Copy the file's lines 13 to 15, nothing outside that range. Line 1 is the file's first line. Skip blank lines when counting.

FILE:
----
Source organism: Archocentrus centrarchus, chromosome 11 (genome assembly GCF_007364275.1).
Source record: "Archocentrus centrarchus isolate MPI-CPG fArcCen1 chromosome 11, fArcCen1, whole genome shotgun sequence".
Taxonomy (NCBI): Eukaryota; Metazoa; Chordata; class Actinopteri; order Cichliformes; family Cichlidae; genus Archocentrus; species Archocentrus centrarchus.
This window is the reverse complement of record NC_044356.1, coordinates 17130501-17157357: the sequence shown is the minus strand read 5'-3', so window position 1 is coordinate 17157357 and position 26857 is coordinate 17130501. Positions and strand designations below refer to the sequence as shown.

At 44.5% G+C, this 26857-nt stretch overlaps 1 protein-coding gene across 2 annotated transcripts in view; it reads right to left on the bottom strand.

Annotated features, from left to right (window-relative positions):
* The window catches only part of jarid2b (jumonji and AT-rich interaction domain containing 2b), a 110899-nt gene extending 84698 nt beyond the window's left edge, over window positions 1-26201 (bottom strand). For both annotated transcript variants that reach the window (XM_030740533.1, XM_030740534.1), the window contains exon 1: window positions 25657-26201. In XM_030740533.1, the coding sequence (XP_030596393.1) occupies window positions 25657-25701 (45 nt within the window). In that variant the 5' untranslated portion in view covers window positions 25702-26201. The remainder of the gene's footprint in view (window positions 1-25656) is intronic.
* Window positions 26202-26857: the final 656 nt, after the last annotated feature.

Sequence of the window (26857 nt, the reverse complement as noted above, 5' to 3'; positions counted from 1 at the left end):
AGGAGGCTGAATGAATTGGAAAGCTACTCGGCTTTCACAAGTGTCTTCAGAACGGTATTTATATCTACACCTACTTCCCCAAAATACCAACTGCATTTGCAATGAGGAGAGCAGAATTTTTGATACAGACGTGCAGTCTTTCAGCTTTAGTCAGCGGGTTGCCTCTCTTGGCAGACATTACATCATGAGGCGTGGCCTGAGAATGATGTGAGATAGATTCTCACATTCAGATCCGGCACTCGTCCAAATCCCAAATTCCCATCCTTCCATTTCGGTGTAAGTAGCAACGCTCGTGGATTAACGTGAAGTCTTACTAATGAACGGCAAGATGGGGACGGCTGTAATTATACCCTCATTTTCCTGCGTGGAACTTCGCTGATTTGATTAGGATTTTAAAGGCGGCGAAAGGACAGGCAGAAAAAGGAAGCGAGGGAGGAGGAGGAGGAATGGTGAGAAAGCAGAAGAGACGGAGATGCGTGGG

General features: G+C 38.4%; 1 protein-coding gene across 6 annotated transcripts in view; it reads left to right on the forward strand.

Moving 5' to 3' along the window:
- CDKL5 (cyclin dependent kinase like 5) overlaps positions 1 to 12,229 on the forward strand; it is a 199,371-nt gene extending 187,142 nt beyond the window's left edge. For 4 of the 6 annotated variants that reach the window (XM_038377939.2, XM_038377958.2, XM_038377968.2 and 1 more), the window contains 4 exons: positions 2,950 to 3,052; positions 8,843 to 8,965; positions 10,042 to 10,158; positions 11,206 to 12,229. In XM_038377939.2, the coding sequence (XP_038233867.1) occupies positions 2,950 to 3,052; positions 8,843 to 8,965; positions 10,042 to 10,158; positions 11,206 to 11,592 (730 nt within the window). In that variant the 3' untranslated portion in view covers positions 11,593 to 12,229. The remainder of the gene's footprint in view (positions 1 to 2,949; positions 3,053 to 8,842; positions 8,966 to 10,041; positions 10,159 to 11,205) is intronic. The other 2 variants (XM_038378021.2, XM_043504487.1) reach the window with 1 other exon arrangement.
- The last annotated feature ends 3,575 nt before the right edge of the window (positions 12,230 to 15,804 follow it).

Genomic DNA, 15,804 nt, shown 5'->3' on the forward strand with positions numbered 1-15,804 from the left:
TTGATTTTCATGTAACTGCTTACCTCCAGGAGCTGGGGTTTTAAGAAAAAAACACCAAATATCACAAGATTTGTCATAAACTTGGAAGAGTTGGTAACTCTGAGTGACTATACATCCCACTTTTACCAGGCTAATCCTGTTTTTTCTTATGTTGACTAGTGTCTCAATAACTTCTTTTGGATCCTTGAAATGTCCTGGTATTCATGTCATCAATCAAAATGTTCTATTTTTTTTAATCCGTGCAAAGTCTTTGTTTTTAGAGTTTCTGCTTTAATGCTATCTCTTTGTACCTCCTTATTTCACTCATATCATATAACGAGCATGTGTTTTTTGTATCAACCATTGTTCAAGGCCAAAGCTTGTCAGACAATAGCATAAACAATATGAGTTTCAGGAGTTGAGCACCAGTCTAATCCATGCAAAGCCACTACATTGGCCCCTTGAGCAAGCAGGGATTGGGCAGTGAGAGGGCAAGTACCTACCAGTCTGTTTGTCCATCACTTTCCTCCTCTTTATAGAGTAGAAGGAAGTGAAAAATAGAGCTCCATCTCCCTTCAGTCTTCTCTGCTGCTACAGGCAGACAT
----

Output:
- CDKL5 (cyclin dependent kinase like 5) overlaps positions 1 to 12,229 on the forward strand; it is a 199,371-nt gene extending 187,142 nt beyond the window's left edge. For 4 of the 6 annotated variants that reach the window (XM_038377939.2, XM_038377958.2, XM_038377968.2 and 1 more), the window contains 4 exons: positions 2,950 to 3,052; positions 8,843 to 8,965; positions 10,042 to 10,158; positions 11,206 to 12,229. In XM_038377939.2, the coding sequence (XP_038233867.1) occupies positions 2,950 to 3,052; positions 8,843 to 8,965; positions 10,042 to 10,158; positions 11,206 to 11,592 (730 nt within the window). In that variant the 3' untranslated portion in view covers positions 11,593 to 12,229. The remainder of the gene's footprint in view (positions 1 to 2,949; positions 3,053 to 8,842; positions 8,966 to 10,041; positions 10,159 to 11,205) is intronic. The other 2 variants (XM_038378021.2, XM_043504487.1) reach the window with 1 other exon arrangement.
- The last annotated feature ends 3,575 nt before the right edge of the window (positions 12,230 to 15,804 follow it).

Genomic DNA, 15,804 nt, shown 5'->3' on the forward strand with positions numbered 1-15,804 from the left: